The whitetail deer breeding season in Iowa extends from October through January. Breeding by adult does starts in October and continues through December with 70 percent of the breeding occurring from November 2-23. Breeding activity by fawn does which are six to eight months old extends from November through January with 75 percent of the breeding occurring between November 17 and December 22. Fawn whitetail does reach a peak in breeding activity about three weeks later than adult does.
Whitetail fawns are born from early May through August after a six-and one-half month gestation period. The peak fawning period is from the last week of May through the first two weeks of June. Fawns are typically weaned at three to four months of age but stay with the doe until they are about one year old.
Adult does normally produce two fawns, but three or even four are possible. About 70 percent of the whitetail fawn does breed during their first fall and usually produce only one young. Iowa deer have an extremely high reproductive rate compared to other states because of the nutritious food, relatively mild winters and lack of parasites and diseases.
Bucks are capable of breeding at one and one-half years of age but the majority of the breeding is performed by the older, more dominant bucks. Does are receptive to bucks for about 24 to 48 hours and are vigorously pursued during this period. If for some reason, does are not bred, they will again come into heat about 28 to 29 days later. This cycle may be repeated two to three times if the doe is not bred. A whitetail doe bred late in the fall will have her fawn late in the summer, which accounts for occasional reports of small deer seen during the hunting season.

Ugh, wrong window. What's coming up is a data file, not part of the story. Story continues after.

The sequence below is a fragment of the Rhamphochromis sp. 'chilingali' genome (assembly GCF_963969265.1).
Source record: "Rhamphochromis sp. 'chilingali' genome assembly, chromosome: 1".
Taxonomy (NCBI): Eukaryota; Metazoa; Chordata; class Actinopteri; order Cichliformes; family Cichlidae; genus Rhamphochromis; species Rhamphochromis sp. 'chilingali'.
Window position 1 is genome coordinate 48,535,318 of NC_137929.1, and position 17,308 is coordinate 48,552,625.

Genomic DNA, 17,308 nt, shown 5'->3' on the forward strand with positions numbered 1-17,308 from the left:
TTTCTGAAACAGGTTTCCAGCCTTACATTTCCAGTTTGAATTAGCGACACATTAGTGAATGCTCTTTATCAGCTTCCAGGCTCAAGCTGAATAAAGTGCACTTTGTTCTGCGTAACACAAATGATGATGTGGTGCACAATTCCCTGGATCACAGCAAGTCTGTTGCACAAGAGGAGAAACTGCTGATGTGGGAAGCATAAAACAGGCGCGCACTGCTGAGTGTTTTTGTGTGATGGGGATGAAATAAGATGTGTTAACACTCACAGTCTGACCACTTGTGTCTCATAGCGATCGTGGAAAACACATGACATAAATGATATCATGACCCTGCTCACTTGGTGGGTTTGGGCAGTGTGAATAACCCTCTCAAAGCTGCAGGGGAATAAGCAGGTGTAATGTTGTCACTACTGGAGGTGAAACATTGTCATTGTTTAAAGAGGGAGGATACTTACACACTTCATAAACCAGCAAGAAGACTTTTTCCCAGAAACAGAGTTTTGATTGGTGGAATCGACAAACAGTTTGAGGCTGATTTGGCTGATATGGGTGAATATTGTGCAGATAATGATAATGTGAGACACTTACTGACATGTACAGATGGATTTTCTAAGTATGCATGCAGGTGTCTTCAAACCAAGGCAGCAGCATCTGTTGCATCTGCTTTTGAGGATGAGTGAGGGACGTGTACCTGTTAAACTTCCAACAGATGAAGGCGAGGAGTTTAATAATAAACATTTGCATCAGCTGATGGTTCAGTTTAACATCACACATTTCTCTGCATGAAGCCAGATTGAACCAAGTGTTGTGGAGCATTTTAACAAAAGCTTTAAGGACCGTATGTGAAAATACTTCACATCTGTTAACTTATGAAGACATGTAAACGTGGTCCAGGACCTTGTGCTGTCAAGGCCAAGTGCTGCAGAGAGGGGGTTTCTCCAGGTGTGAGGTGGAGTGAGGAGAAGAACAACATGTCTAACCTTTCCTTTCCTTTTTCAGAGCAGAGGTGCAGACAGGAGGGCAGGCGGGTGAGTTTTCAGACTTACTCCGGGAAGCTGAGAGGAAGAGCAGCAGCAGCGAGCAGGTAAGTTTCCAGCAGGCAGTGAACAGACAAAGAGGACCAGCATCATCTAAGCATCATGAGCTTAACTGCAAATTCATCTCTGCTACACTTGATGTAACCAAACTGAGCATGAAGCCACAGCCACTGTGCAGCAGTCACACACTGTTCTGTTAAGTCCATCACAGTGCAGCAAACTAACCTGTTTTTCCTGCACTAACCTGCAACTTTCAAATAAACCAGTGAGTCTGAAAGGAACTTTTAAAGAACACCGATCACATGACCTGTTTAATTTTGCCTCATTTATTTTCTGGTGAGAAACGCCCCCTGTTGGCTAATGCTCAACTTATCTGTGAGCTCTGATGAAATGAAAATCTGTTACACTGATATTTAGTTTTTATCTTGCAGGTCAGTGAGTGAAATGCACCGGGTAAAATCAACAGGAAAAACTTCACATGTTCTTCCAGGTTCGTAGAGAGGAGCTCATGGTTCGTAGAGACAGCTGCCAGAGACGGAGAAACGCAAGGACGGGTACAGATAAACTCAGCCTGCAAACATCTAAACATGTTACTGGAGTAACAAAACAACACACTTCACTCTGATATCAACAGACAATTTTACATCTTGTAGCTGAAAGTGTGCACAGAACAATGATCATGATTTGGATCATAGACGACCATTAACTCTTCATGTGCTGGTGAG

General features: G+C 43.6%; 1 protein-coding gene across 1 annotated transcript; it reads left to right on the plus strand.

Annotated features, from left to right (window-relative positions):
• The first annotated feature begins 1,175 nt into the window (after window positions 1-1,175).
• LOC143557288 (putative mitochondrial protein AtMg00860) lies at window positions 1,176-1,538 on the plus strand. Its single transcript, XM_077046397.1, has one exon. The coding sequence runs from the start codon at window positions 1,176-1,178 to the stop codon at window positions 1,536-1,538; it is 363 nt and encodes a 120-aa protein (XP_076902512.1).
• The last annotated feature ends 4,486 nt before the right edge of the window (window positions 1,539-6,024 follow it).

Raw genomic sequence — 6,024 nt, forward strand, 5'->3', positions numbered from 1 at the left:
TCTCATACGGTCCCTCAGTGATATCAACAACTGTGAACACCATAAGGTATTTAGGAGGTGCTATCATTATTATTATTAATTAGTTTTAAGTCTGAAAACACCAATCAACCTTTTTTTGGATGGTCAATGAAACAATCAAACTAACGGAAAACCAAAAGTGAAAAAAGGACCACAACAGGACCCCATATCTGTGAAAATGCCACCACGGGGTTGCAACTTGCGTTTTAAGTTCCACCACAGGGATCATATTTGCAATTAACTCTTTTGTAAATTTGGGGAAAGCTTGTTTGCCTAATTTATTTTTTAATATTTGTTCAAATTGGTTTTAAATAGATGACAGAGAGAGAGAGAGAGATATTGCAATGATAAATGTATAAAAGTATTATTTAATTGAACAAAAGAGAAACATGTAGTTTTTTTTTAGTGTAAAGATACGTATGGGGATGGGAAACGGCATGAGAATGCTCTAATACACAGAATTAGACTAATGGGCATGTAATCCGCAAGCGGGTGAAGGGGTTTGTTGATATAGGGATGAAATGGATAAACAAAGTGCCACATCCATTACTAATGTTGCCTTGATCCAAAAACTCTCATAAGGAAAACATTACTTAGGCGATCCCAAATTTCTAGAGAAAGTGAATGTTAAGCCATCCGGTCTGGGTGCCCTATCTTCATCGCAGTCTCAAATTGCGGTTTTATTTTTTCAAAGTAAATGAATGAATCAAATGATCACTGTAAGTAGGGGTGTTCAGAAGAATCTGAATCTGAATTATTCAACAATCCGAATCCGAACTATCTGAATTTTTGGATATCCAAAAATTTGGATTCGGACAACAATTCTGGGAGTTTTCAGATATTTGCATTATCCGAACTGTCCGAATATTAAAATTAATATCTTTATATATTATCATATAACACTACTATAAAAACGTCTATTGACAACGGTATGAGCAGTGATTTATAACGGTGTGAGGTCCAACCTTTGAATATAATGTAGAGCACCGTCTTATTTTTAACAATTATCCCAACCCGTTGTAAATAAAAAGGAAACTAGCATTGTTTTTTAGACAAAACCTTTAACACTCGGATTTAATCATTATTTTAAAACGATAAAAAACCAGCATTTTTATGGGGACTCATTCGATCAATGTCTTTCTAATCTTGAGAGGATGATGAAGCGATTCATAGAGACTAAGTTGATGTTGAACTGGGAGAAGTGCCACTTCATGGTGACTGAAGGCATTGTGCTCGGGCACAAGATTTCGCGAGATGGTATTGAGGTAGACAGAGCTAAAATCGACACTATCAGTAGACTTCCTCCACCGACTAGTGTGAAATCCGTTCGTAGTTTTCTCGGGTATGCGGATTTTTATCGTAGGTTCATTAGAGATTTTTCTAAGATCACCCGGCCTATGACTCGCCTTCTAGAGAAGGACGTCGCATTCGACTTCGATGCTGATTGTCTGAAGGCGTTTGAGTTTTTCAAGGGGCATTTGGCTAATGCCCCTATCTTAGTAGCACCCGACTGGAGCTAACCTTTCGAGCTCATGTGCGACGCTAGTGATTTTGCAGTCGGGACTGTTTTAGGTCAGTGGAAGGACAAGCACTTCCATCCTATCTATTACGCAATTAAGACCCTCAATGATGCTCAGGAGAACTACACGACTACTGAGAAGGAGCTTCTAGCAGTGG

Wishes For Wildlife Foundation members identify the late hatch and pay close attention to sustaining them through the winter months. How is this achieved? Members provide the small deer an additional feeding after the large deer are full. This is done several times a day.